It can often be difficult for trauma survivors to understand how or why they reacted a certain way during a traumatic experience.
Instead of seeing their trauma response as the result of a split-second, unconscious decision made by their nervous system, your client may blame themself for not reacting differently.
This can be especially true for clients who went into the freeze or collapse response.
But Ruth Lanius, MD, PhD has a simple way of explaining how the nervous system responds to trauma that can be very helpful for clients.
This powerful piece of psychoeducation can ease feelings of shame and self-blame, and help clients appreciate the nervous system’s efforts to keep them safe.
We put it into an infographic that you can share with your clients. Have a look.
Click the image to enlarge
How does your nervous system figure out how to respond in a crisis?
It’s a split- second, unconscious process designed to choose the best option for keeping you safe. Here’s how it works.
Identify the Threat. Can I escape?
If yes, then flee. If we can quickly get far enough away from the threat, we might be able to escape and avoid interacting with it entirely.
If I can’t escape, can I overpower it?
If yes, then fight. If we attack the threat before it attacks us, we might be able to weaken it and possibly keep it from attacking in the future.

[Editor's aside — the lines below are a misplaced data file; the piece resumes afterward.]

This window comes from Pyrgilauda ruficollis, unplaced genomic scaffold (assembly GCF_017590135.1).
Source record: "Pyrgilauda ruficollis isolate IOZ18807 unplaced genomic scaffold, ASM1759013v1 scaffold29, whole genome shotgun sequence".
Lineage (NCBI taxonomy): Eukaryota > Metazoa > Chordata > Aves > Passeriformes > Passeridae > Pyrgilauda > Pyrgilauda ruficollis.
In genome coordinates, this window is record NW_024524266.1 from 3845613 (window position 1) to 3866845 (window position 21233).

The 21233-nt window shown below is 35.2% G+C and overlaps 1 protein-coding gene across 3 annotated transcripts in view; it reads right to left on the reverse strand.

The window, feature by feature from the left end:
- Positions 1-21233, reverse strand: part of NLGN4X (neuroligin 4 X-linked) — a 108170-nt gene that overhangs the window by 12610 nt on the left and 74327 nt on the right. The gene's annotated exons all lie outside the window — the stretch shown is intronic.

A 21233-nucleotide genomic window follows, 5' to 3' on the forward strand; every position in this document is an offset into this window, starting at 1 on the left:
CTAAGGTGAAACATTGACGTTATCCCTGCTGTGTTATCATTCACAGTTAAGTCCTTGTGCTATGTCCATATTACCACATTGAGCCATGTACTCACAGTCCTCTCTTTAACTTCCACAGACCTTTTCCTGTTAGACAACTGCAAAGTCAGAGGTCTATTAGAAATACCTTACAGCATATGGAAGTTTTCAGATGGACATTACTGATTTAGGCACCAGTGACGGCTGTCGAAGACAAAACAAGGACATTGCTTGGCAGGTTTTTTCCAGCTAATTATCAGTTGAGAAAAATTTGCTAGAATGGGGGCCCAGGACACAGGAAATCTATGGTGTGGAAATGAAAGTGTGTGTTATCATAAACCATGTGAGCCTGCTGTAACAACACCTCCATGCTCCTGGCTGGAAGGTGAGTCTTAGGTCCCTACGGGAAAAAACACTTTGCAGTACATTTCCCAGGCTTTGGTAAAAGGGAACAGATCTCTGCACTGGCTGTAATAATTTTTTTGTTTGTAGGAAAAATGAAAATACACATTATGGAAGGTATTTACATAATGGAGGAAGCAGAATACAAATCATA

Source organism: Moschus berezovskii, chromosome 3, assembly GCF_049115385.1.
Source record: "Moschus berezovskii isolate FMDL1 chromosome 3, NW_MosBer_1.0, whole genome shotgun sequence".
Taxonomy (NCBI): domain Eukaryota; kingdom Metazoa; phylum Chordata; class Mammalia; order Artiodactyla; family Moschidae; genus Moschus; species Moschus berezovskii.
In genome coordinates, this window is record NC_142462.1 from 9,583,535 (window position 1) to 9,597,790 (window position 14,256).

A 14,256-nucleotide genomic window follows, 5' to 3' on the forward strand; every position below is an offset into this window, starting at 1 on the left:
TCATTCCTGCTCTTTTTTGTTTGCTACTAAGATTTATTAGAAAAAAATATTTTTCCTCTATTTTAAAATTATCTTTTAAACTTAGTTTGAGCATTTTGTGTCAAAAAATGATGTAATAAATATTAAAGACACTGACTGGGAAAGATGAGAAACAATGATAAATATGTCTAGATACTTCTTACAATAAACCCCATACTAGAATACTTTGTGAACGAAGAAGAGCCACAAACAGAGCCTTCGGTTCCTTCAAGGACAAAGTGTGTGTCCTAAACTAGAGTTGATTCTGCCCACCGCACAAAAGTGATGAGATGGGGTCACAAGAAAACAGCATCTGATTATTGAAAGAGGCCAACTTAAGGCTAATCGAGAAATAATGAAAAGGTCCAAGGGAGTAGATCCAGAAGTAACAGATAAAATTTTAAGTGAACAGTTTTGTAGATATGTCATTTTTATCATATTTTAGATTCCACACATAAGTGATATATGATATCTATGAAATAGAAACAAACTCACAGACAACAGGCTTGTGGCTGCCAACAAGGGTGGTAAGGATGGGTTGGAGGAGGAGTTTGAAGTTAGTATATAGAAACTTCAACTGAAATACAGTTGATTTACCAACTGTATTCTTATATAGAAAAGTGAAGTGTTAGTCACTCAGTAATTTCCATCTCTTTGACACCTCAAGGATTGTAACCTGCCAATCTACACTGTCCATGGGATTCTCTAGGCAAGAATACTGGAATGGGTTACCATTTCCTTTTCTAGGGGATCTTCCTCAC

If I can’t overpower it, can I make it lose interest?
If yes, then freeze. If our body closes up, becomes rigid, and won’t move, we might be able to keep the threat from noticing or becoming interested in us.
If I can’t make it lose interest, then collapse. If our mind/brain disconnects from our body, like by dissociating, or in some cases by fainting, we might be able to avoid feeling as much of the pain.
In the face of threat, there isn’t time to try every approach. In fact, your nervous system has to make these choices almost instantaneously. So while you may not understand the choice, or agree with it afterward, it’s important to know that your body is taking care of you the best it knows how.
(If you’re sharing this infographic, please be sure to include the copyright information. We put a lot of work into creating these resources for you. Thanks!)
If you’d like to print a copy, you can use one of these links:
If you’re looking for more ways to work with the nervous system’s response to trauma, you can get some of the top strategies in How to Work with Emerging Defense Responses to Trauma (Beyond the Fight/Flight/Freeze Model).
In this program, you’ll hear from Stephen Porges, PhD; Janina Fisher, PhD; Pat Ogden, PhD; Thema Bryant, PhD, and other leading experts in the field. Just click here.
Now we’d like to hear your takeaway from this infographic. Please let us know by leaving a comment below.
If you found this helpful, here are a few more resources you might be interested in: